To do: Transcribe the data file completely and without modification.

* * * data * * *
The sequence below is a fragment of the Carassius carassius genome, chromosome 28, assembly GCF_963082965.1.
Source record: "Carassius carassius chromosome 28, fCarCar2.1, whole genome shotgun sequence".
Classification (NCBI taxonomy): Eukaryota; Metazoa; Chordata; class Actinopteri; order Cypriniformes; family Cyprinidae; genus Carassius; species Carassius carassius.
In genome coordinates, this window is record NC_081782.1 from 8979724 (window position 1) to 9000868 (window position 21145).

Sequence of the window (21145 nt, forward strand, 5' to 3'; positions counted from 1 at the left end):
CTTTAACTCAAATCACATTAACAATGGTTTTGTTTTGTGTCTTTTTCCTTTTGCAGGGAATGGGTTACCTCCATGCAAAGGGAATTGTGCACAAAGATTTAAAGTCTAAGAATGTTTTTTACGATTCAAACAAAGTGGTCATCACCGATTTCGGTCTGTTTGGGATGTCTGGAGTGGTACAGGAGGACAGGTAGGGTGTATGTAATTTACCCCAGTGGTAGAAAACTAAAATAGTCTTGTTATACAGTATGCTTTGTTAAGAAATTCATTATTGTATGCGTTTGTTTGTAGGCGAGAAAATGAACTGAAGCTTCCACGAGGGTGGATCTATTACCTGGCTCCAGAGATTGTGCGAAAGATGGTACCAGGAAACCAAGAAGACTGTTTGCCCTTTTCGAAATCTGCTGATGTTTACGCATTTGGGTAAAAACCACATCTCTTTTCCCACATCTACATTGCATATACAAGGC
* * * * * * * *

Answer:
The sequence below is a fragment of the Carassius carassius genome, chromosome 28, assembly GCF_963082965.1.
Source record: "Carassius carassius chromosome 28, fCarCar2.1, whole genome shotgun sequence".
Classification (NCBI taxonomy): Eukaryota; Metazoa; Chordata; class Actinopteri; order Cypriniformes; family Cyprinidae; genus Carassius; species Carassius carassius.
In genome coordinates, this window is record NC_081782.1 from 8979724 (window position 1) to 9000868 (window position 21145).

Sequence of the window (21145 nt, forward strand, 5' to 3'; positions counted from 1 at the left end):
CTTTAACTCAAATCACATTAACAATGGTTTTGTTTTGTGTCTTTTTCCTTTTGCAGGGAATGGGTTACCTCCATGCAAAGGGAATTGTGCACAAAGATTTAAAGTCTAAGAATGTTTTTTACGATTCAAACAAAGTGGTCATCACCGATTTCGGTCTGTTTGGGATGTCTGGAGTGGTACAGGAGGACAGGTAGGGTGTATGTAATTTACCCCAGTGGTAGAAAACTAAAATAGTCTTGTTATACAGTATGCTTTGTTAAGAAATTCATTATTGTATGCGTTTGTTTGTAGGCGAGAAAATGAACTGAAGCTTCCACGAGGGTGGATCTATTACCTGGCTCCAGAGATTGTGCGAAAGATGGTACCAGGAAACCAAGAAGACTGTTTGCCCTTTTCGAAATCTGCTGATGTTTACGCATTTGGGTAAAAACCACATCTCTTTTCCCACATCTACATTGCATATACAAGGC